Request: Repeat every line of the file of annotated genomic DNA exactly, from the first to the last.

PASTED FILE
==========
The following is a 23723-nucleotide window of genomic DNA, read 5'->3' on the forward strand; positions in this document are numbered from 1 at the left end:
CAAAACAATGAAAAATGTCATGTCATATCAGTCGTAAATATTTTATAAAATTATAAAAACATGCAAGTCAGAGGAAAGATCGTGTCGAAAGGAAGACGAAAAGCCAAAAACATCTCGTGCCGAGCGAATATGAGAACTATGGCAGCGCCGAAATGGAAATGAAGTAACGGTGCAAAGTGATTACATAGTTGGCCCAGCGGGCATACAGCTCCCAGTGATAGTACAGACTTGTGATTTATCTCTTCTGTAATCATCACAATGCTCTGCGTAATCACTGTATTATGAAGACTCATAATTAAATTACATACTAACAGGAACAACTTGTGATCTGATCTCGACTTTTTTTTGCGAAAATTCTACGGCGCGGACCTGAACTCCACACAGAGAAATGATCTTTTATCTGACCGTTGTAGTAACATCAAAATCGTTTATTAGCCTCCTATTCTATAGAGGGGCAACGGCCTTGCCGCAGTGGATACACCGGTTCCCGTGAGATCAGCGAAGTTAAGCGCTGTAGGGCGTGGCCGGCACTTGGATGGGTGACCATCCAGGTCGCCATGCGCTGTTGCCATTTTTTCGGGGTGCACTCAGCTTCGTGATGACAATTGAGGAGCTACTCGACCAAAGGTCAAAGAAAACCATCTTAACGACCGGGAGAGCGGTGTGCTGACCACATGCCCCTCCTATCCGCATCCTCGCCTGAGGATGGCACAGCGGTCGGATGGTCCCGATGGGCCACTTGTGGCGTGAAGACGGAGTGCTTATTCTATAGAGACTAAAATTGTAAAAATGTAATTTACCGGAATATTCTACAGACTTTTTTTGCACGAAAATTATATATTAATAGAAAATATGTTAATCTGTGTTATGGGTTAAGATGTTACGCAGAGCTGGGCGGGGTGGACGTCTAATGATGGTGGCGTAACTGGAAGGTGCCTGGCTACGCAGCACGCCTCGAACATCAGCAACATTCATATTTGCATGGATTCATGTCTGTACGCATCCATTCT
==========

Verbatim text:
The following is a 23723-nucleotide window of genomic DNA, read 5'->3' on the forward strand; positions in this document are numbered from 1 at the left end:
CAAAACAATGAAAAATGTCATGTCATATCAGTCGTAAATATTTTATAAAATTATAAAAACATGCAAGTCAGAGGAAAGATCGTGTCGAAAGGAAGACGAAAAGCCAAAAACATCTCGTGCCGAGCGAATATGAGAACTATGGCAGCGCCGAAATGGAAATGAAGTAACGGTGCAAAGTGATTACATAGTTGGCCCAGCGGGCATACAGCTCCCAGTGATAGTACAGACTTGTGATTTATCTCTTCTGTAATCATCACAATGCTCTGCGTAATCACTGTATTATGAAGACTCATAATTAAATTACATACTAACAGGAACAACTTGTGATCTGATCTCGACTTTTTTTTGCGAAAATTCTACGGCGCGGACCTGAACTCCACACAGAGAAATGATCTTTTATCTGACCGTTGTAGTAACATCAAAATCGTTTATTAGCCTCCTATTCTATAGAGGGGCAACGGCCTTGCCGCAGTGGATACACCGGTTCCCGTGAGATCAGCGAAGTTAAGCGCTGTAGGGCGTGGCCGGCACTTGGATGGGTGACCATCCAGGTCGCCATGCGCTGTTGCCATTTTTTCGGGGTGCACTCAGCTTCGTGATGACAATTGAGGAGCTACTCGACCAAAGGTCAAAGAAAACCATCTTAACGACCGGGAGAGCGGTGTGCTGACCACATGCCCCTCCTATCCGCATCCTCGCCTGAGGATGGCACAGCGGTCGGATGGTCCCGATGGGCCACTTGTGGCGTGAAGACGGAGTGCTTATTCTATAGAGACTAAAATTGTAAAAATGTAATTTACCGGAATATTCTACAGACTTTTTTTGCACGAAAATTATATATTAATAGAAAATATGTTAATCTGTGTTATGGGTTAAGATGTTACGCAGAGCTGGGCGGGGTGGACGTCTAATGATGGTGGCGTAACTGGAAGGTGCCTGGCTACGCAGCACGCCTCGAACATCAGCAACATTCATATTTGCATGGATTCATGTCTGTACGCATCCATTCT